Rajan's Wrong 'un: Gayle's case shows overseas pro system is short-changing fans
Years ago, Somerset could call on the power of Viv Richards year after year
Amol Rajan was appointed editor of The Independent in June 2013. He was previously Editor of Independent Voices, a comment, campaigns and community platform across print and digital. He was earlier Deputy Comment Editor, Sports News Correspondent and a news reporter. He writes a restaurant column for the Independent on Sunday, and has a column in the Evening Standard (Mondays), Independent and i (Fridays). He used to work on Channel 5's The Wright Stuff, and at the Foreign Office; he is also a trustee of Prospex, a charity for young people in Islington. He has written a book called Twirlymen: the Unlikely History of Cricket's Greatest Spin Bowlers.
Wednesday 23 May 2012
Barely a decade ago, spectators at county cricket matches could still feel familiar with their side's overseas pro. One of the early attractions of the game to me was how, at the first games I went to see, players as garlanded as Mark Waugh (Essex), Carl Hooper (Kent and Lancashire) and Aravinda de Silva (Kent) would talk on intimate terms with their loyal fans. They were overseas professionals in the truest sense: top-scorers and wicket-takers who stayed a full season, became institutions within their clubs, nurtured young stars and came back year after year, so attached were they to those they played alongside.
Those days are gone. In an excellent post for espncricinfo.com, the writer Kenny Shovel recently highlighted why, with reference to the case of Chris Gayle and Somerset. The brilliant left-hander said earlier this month that he would not honour a contract he had with Somerset, so as to make himself available for the West Indies side, despite his ongoing dispute with West Indies Cricket Board. The whole negotiation was about what Somerset could do for Chris Gayle, not what Chris Gayle could do for Somerset.
Then his replacement, the suitably named Faf du Plessis, was selected for a South Africa A tour that just happens to fall in the middle of the county season. Time was when counties could plan around having a pro throughout the season. Poor Somerset, who boast such an exciting squad this year, have had their first and second choice ripped away from them.
Now more than ever, county cricket is a prisoner of the international game. The relentless march of international fixtures and the Indian Premier League has left every domestic competition – and particularly ours here – unable to compete with more lucrative attractions elsewhere. This makes pre-season planning close to impossible for coaching staff, and robs fans of one of the great traditional pleasures of supporting a county side, which is familiarity with an international star.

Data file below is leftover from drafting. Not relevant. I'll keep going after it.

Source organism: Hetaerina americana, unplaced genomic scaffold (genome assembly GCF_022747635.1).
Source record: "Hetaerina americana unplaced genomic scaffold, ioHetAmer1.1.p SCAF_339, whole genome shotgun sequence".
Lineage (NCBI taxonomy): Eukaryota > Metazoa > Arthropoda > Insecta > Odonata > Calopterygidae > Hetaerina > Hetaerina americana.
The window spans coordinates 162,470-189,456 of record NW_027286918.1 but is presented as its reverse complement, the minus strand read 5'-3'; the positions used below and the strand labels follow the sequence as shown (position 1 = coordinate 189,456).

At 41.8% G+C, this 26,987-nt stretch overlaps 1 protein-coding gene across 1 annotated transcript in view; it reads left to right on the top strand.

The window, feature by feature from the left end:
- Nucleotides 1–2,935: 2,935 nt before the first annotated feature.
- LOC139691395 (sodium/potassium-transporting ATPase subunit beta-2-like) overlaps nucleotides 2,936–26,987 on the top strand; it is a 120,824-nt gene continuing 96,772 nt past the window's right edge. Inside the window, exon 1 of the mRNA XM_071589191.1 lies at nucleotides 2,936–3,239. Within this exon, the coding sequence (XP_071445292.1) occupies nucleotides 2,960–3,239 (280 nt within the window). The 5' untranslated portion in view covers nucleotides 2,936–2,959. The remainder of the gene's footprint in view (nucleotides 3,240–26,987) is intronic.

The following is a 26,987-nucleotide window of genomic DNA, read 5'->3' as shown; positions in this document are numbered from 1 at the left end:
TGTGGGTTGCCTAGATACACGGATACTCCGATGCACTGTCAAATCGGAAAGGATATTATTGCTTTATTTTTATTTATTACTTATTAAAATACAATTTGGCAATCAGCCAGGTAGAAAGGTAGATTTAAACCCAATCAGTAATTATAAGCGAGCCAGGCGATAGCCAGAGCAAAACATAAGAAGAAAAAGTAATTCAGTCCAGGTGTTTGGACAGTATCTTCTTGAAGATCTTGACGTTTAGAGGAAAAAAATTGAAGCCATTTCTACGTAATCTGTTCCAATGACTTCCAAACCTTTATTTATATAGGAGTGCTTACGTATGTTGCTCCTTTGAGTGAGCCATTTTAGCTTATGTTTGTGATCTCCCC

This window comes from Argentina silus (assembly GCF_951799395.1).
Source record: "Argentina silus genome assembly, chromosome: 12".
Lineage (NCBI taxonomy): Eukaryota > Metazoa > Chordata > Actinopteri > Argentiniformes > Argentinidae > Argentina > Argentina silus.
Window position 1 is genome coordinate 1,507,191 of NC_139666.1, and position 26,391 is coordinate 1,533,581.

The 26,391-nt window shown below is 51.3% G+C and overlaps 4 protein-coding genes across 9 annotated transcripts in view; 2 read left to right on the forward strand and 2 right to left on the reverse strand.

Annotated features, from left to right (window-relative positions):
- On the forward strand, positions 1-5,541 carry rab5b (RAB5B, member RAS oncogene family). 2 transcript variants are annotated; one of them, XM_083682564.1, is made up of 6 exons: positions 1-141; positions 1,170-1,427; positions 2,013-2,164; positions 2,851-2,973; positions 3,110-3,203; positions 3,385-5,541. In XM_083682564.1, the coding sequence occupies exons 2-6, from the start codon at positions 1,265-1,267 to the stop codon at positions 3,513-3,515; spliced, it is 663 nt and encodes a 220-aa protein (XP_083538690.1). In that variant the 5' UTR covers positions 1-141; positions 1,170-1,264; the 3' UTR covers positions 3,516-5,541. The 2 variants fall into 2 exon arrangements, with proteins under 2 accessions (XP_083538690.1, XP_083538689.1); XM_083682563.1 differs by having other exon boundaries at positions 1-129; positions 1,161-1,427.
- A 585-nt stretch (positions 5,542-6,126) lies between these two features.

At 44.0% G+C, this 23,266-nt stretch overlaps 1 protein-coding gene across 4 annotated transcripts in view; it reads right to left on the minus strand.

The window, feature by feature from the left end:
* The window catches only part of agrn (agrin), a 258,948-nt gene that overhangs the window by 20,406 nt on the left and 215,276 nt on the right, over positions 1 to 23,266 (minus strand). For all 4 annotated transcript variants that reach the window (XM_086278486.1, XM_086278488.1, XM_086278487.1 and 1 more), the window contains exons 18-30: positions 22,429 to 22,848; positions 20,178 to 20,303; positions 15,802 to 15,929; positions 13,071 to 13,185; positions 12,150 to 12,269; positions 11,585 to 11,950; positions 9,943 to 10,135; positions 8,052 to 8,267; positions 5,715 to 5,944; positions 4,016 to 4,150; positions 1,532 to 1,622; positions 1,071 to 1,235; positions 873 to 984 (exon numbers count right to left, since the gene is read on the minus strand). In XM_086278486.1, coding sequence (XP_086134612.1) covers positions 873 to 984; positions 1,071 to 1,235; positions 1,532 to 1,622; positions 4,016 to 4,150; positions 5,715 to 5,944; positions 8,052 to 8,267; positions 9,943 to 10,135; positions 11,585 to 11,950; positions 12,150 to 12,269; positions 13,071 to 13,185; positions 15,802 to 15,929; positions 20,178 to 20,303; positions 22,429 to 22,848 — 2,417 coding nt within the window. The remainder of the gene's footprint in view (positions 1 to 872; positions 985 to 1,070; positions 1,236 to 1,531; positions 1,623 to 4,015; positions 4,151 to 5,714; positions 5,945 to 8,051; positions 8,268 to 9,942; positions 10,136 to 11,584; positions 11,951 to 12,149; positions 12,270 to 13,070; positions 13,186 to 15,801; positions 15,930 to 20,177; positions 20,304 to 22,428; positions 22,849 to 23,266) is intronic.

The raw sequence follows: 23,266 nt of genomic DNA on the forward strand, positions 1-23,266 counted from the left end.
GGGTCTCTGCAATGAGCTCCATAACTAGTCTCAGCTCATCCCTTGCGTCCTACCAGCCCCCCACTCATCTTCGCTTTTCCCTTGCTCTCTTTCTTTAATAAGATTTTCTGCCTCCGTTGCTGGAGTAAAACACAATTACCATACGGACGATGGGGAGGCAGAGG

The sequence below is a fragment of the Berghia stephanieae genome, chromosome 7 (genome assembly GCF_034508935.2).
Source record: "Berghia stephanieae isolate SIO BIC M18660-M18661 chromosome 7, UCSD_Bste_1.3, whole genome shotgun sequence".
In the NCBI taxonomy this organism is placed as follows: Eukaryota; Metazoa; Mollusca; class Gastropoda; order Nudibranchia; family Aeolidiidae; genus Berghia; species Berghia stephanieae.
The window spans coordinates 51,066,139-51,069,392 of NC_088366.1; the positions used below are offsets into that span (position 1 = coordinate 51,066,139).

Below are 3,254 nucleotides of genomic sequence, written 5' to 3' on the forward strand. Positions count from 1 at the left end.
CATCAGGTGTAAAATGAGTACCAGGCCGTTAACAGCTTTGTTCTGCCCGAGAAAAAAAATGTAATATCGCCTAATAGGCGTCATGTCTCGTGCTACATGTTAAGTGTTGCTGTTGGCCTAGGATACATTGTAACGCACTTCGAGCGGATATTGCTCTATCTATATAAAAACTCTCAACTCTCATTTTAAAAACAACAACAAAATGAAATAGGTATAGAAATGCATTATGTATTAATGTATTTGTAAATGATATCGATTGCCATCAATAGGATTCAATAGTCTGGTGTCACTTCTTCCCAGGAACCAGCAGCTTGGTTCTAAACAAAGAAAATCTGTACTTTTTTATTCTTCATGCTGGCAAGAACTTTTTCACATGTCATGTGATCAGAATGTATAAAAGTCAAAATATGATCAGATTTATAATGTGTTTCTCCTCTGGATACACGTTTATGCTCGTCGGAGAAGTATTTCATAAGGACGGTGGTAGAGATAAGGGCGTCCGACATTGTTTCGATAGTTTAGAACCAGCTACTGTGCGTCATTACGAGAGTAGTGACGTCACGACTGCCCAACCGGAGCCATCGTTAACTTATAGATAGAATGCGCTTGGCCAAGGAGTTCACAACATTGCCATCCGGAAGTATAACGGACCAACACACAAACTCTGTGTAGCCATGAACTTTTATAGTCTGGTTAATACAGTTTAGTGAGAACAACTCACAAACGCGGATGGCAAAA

As Shovel notes, coaches are "left with the choice of either creating a patchwork quilt out of current Test players, plumping for an up-and- coming talent who could become a surprise tour selection should he show enough form playing for you, or, increasingly, go for a proven cricketer who has given up on, or has no chance of, an international career".
Yesterday I spoke to a former professional who agreed with this analysis. "In the 80s and 90s, Wasim [Akram] kept coming to Lancashire and [Malcolm] Marshall kept going to Hampshire. Everyone though Clive Lloyd was a Lancastrian. But one of the realities fans have to face is more international cricket means they're going to see fewer big guns." Then he made a particularly salient point: "It's not just overseas players – Kevin Pietersen has hardly played over the past two seasons."
It's been very widely noted, not least in the most recent Wisden, that a kind of voiding of domestic cricket in England and Wales has taken place, where the highest quality players are no longer on offer to fans. This has its advantages, including more room in first XIs for local talent. But the protracted death of the true county overseas pro is one of the great tragedies of the modern game, for English fans if not Indian.
Years ago, rather than chasing after a recalcitrant Gayle, Somerset could call, season after season, on the glorious power of Sir Vivian Richards. He did a huge amount to raise the standard of the game, to bring in money through better attendance, and to generate buzz and star quality that was talked about from Taunton to the Tyne. Somerset's journey in a single generation from Sir Viv to a Proteas A-sider called Faf says everything about the priorities of the game's overlords today.
As Voltaire once said, “Ice cream is exquisite. What a pity it isn’t illegal”
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